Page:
Wednesday, July 11, 2007

Barbarism in Iran

One question that came up during Irshad Manji's talk at ALA Annual is whether or not Iran still uses stoning as a form of execution. Unfortunately, according to the BBC, that debate can now be put to rest:

The Iranian judiciary says a man has been stoned to death for adultery - the first time it has confirmed such an execution in five years.

Jafar Kiani was executed last week in a village in north-west Qazvin province.

Amnesty International said Mr Kiani and Mokarrameh Ebrahimi, 43, were convicted of adultery more than a decade ago.

The human rights group has appealed for Ms Ebrahimi to be spared. Adultery is a capital offence, punishable by stoning, under Iran's Islamic law.

In 2002, the judiciary suspended the practice.

This description from Radio Free Europe/Radio Liberty (RFE/RL) gives a sense of just how barbarous execution by stoning is:

It is also a gory spectacle. Condemned men are buried up to their waists, and women up to their chests, with their hands tied behind their backs before they are pelted with rocks until they die. Islamic code prescribes that the stone used for stoning "should not be so big as to kill the offender with one or two stones" and "nor should it be as small as pebbles."

In addition to death by stoning, Iran's legal code includes provisions for crucifixion, amputation, and flogging.

Unfortunately, there is evidence to suggest that Iran's 2002 moratorium on stoning has been honored in the breach. As Soheila Vahdati of the Stop Stoning Forever Campaign tells RFE/RL, Ms. Ebrahimi is in danger of meeting a similarly horrific fate:

"Unfortunately we don't have exact reports. Even her lawyer, Said Eghbali, who has been representing her for eight months, has been unable to see her [court] file," Vahdati said. "We don't have enough information about her situation. We know that she has two children who are with her in prison -- we don't know the exact age or sex of the children. But activists from the campaign in Iran are going to investigate and go to Takestan to find firsthand information. They want to do their best to prevent another stoning being carried out secretly."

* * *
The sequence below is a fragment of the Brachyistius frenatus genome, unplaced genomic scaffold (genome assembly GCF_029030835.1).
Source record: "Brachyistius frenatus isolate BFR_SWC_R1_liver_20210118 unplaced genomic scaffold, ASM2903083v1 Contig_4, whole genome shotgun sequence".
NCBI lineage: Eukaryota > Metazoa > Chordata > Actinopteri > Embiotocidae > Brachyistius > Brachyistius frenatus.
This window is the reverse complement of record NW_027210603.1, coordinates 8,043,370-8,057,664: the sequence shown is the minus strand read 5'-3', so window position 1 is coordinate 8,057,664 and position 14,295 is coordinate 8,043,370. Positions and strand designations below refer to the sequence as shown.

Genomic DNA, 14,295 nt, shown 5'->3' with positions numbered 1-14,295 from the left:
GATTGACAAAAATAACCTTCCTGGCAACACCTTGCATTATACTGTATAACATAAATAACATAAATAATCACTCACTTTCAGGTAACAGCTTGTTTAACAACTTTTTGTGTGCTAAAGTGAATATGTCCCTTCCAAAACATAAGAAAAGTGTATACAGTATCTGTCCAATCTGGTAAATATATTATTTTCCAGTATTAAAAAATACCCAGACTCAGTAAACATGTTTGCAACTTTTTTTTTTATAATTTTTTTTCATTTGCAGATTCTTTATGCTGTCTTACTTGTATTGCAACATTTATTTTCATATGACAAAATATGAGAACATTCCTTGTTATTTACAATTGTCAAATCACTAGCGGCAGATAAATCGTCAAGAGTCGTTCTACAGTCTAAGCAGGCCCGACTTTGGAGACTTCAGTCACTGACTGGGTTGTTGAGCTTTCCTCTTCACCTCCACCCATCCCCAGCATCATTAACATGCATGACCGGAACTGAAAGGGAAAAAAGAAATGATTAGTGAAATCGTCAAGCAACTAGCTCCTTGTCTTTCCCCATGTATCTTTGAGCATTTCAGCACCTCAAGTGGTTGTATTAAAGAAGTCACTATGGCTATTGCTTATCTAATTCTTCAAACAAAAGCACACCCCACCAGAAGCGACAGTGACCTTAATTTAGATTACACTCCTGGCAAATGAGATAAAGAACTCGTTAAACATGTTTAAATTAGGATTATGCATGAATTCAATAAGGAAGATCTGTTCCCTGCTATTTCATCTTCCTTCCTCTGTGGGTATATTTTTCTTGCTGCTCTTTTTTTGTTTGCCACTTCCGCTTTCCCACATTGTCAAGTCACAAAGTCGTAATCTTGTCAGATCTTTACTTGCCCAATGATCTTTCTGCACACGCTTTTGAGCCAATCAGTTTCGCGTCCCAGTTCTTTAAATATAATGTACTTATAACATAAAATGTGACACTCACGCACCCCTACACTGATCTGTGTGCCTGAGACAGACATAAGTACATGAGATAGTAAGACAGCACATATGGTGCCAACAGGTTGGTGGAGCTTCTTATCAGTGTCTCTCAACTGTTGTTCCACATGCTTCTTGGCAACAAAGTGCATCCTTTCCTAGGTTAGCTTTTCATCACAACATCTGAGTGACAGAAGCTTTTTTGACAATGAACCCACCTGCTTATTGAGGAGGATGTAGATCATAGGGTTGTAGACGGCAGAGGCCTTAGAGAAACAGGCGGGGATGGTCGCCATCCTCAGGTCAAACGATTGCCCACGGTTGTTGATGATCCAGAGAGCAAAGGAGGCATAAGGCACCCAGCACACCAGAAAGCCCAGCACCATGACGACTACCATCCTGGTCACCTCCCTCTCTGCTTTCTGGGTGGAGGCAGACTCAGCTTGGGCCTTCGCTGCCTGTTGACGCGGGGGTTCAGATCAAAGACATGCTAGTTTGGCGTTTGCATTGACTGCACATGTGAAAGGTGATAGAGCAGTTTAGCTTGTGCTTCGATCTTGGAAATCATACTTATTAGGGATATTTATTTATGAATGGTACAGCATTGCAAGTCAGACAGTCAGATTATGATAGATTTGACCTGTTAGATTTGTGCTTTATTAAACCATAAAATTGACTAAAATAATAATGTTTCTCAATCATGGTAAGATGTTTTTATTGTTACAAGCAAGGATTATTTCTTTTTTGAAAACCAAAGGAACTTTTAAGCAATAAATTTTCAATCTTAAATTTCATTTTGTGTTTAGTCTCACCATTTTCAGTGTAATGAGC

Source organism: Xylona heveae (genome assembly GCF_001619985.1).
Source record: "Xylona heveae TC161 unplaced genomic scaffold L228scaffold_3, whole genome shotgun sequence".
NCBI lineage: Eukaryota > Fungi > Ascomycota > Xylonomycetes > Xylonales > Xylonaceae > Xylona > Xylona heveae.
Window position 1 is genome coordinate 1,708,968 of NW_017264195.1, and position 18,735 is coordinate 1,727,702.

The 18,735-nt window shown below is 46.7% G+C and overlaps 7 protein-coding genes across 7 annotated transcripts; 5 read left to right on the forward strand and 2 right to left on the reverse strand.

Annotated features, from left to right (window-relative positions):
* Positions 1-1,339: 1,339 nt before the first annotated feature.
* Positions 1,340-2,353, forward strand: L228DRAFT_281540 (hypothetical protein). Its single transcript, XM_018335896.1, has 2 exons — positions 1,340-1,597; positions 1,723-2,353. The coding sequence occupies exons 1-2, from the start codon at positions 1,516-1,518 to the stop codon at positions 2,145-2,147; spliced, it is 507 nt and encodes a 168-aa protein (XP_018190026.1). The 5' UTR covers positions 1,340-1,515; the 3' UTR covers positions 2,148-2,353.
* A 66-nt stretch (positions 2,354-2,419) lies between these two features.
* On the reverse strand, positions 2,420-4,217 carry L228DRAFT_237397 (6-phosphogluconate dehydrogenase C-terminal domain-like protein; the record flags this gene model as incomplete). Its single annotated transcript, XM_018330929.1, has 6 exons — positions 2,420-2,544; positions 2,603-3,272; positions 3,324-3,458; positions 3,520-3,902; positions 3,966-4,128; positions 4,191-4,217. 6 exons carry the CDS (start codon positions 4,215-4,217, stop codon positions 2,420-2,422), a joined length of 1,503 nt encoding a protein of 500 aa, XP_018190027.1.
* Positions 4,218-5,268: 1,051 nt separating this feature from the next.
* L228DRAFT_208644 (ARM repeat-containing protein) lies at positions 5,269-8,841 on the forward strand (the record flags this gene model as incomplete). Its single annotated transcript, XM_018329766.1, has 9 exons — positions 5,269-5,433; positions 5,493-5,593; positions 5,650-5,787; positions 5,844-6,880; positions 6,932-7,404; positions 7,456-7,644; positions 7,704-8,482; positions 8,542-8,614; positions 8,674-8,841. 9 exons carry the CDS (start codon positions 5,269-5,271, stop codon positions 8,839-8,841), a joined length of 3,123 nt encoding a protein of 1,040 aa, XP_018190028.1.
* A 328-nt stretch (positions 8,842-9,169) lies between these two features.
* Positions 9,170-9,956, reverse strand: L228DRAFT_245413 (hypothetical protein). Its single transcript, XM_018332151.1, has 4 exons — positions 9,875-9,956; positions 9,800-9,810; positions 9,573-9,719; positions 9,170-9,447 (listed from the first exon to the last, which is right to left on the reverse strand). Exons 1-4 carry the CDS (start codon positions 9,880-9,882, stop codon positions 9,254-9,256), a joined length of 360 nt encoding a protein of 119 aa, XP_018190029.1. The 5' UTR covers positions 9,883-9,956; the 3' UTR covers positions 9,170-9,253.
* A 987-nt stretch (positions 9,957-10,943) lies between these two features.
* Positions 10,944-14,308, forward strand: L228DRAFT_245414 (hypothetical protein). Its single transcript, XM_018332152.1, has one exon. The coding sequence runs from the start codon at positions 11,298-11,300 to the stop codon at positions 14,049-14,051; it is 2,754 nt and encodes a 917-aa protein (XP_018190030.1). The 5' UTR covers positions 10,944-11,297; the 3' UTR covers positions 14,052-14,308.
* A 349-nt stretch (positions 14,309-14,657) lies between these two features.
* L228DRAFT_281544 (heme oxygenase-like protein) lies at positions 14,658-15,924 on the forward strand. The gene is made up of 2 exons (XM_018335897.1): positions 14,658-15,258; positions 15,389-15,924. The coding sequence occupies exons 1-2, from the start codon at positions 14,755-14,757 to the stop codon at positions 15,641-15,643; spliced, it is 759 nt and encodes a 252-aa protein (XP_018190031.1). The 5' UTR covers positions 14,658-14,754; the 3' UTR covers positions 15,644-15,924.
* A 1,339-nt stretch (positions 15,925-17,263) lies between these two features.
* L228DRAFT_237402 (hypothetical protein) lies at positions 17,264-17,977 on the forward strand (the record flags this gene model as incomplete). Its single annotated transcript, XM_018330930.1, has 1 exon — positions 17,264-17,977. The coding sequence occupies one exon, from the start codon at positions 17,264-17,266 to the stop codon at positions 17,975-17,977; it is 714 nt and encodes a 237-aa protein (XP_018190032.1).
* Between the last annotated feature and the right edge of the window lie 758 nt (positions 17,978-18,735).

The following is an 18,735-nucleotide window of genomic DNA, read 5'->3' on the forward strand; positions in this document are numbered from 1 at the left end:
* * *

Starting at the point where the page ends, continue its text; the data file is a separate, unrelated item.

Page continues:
Reports in late 2006 suggested that at least two people had been stoned to death earlier in the year and at least eight women faced stoning sentences.

In addition to judicially ordered stonings possibly being conducted in secret, there have been reports of Islamist vigilantes taking it upon themselves to murder "immoral" individuals by stoning. In April, Iran's Supreme Court confirmed the acquittal of 6 militiamen who committed several such murders in 2002 and 2003.

A number of news outlets have noted that the regime of Mahmoud Ahmadinejad is engaged in nothing less than a "cultural revolution" designed to turn back the clock to the despotic barbarism of the Khomeini era. The open return to execution by stoning, even if it does turn out to be limited, is another manifestation of this profoundly disturbing trend.


Blogger Beth said...

Reminds me of the seventeen year old girl who was stoned to death in Iraq this past spring in an honor killing. It was caught on a camera phone and posted online. Granted, it was her (I think Kurdish) male relatives and fellow villagers who took it upon themselves to carry out their sick justice, not a government condoned killing. However, according to the International Campaign against killings and stoning of women in Kurdistan, these honor killings are increasing in number. If this is true, how much do these governments just turn a blind eye? Iran might admit to one stoning under law, but how many others have occurred and continue to go unreported?

10:30 AM  

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